Or, take the spell Gaseous Form, which again, does what you think it will do: turns you into a gaseous cloud. Why would you want to do that? It's hardly helpful in combat, unless you want to stink your enemies to death. Gaseous Form is very helpful, though, if you want to get somewhere you otherwise couldn't, like down a ventilation pipe in a bank. And you can use it to do exactly that in BG3. You even visually fly around as a little gaseous cloud.
Baldur's Gate 3 realises so many of the utility spells and abilities people lean on all the time in tabletop D&D, and I've never seen that in a video game before. Look, it's not a perfect recreation of D&D. There's a lot in Baldur's Gate 3 that feels video gamey, that feels Larian-y, because it is those things. And because no matter how hard Larian tries, it cannot give you the same feeling of limitless freedom a living dungeon master can in tabletop D&D. Real imaginations will always stretch beyond coded ones... Won't they? Dun, dun, dun.
And - for all the focus I'm putting on Dungeons & Dragons here - I don't want you to feel put off if you've no particular interest in it. You can simply play Baldur's Gate 3 like you play any other RPG and think no more about it. And just like a good DM, BG3 will walk you through everything and hold your hand until you're ready to probe deeper into what's going on. Plus, it's very difficult to get something 'wrong' in.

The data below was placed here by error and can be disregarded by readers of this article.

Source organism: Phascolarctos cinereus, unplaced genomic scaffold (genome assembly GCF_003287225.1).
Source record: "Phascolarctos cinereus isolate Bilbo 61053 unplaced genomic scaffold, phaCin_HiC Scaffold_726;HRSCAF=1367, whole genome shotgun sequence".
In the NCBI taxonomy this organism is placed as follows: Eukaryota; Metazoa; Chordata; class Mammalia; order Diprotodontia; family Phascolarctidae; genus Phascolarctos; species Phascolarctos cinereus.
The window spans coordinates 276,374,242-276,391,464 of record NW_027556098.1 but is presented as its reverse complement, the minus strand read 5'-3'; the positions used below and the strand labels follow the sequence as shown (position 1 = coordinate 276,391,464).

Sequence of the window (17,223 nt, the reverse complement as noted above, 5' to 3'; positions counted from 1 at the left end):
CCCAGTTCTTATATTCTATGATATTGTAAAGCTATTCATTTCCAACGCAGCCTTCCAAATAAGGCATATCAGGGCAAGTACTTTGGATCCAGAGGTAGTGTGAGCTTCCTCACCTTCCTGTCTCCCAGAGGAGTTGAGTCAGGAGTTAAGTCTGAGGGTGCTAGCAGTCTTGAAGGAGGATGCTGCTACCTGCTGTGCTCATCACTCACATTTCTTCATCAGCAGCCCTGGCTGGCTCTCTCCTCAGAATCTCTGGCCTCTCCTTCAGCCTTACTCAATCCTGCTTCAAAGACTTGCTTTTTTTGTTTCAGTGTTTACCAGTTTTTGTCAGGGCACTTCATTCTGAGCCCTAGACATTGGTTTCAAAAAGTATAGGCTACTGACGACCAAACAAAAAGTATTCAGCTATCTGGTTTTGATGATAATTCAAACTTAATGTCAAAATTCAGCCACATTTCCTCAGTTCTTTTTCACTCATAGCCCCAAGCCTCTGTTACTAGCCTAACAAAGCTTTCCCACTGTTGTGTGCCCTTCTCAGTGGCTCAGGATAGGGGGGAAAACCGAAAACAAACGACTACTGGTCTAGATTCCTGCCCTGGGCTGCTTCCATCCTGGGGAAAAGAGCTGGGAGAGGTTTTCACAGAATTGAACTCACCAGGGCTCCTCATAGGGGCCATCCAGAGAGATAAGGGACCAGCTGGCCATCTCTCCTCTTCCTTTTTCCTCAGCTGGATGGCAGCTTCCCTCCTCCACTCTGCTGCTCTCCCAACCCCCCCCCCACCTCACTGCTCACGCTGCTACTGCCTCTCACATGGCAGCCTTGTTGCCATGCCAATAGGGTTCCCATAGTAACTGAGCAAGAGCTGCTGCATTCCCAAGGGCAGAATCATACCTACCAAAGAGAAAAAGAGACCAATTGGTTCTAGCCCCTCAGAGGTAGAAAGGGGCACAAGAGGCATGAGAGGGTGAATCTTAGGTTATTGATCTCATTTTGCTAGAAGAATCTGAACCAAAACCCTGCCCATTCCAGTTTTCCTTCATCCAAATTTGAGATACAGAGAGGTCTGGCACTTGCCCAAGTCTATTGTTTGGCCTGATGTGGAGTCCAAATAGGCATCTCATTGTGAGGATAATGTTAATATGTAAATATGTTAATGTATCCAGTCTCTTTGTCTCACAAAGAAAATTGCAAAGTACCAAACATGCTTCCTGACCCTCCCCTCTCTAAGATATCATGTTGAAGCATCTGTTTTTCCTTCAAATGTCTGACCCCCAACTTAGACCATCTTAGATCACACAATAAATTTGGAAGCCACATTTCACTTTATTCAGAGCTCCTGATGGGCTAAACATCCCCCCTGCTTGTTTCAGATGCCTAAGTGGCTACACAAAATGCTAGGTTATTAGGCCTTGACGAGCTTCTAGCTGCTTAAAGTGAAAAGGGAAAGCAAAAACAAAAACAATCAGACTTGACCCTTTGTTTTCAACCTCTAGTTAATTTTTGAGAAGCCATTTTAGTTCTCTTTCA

'Wrong' is not really a concept Larian or Dungeons & Dragons believes in. It's part of the reason D&D remains - for all its decades of complexity, and volumes of rules and campaigns - so approachable. Yes, you can roll badly and fail at something you're trying to do, but failure is considered part of the game. It's welcomed. It often leads somewhere much more interesting than success anyway, so embrace it. After all, this is about telling a story, and stories are better when they're unpredictable and don't go as planned. Nearly all of the moments I remember from tabletop D&D have been triggered by mistakes.
It's why you shouldn't get caught up building the perfect min-maxed character, either. You can if you want - there's reams of advice out there in the D&D community to support it - but doing so defeats the point. You don't want to tell someone else's character's story, you want to tell your own, so make the character your own. Choose the abilities and spells you think sound fun and have a play. Experimentation is half the fun, and if you change your mind, respec.
Dungeons & Dragons and Baldur's Gate 3 are not games about competing with other people and racing to an end. They're games about telling a story, so concentrate on making it an interesting one.
Today, then, is an exciting day for both video games and Dungeons & Dragons. Will this crossover help propel Baldur's Gate 3 to unforeseen heights, and introduce the joys of D&D roleplay to yet more people? Will more people discover Baldur's Gate 3 because of the roleplay joys of D&D? It has every chance of doing both, but, of course, we'll have to wait and see.